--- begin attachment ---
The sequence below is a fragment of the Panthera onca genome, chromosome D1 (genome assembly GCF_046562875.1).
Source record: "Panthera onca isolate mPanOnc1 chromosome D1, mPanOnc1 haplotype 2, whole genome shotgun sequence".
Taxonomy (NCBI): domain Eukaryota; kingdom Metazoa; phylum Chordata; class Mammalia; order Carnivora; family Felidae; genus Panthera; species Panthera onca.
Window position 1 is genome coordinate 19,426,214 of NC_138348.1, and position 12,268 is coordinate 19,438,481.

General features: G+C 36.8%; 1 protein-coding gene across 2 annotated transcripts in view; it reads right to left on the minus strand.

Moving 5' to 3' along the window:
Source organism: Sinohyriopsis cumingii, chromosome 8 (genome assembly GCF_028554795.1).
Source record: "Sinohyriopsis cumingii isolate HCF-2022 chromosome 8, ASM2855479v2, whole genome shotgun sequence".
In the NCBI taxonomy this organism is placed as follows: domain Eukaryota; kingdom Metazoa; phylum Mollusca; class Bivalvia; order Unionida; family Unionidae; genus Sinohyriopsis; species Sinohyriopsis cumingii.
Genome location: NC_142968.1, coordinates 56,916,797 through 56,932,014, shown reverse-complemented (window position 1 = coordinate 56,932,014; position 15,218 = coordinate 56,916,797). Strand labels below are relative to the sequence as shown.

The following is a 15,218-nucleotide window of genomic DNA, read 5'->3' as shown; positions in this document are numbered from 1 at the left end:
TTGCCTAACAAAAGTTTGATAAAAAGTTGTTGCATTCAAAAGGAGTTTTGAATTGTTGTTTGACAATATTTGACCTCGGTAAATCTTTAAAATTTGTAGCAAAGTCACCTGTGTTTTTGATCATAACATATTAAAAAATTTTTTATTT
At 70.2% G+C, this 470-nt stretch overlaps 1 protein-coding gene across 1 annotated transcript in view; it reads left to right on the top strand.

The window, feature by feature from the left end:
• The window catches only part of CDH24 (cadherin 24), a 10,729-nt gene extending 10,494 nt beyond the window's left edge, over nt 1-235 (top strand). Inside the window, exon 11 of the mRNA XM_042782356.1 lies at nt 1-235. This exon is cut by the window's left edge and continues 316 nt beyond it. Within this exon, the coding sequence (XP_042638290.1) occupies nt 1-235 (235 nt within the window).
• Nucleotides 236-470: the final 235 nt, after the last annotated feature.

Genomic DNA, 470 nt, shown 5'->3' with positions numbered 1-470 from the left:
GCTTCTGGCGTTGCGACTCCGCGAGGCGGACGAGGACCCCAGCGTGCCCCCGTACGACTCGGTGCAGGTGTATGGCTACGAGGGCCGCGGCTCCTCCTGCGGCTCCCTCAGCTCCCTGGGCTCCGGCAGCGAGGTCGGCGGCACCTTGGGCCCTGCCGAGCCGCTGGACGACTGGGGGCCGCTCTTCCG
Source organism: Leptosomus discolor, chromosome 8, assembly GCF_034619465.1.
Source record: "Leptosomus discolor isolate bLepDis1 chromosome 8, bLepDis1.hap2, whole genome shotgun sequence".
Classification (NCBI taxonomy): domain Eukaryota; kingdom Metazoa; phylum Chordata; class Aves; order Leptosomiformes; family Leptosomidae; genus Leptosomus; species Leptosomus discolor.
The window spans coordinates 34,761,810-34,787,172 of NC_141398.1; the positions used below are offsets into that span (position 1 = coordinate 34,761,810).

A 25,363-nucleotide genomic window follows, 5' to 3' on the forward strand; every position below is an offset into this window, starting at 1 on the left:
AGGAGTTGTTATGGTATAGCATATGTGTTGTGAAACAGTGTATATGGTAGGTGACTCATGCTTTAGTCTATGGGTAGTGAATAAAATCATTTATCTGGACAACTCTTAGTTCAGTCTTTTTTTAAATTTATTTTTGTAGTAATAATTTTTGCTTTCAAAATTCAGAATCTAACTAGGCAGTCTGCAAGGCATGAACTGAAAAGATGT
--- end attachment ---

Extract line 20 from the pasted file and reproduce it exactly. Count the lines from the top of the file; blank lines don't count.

Source record: "Leptosomus discolor isolate bLepDis1 chromosome 8, bLepDis1.hap2, whole genome shotgun sequence".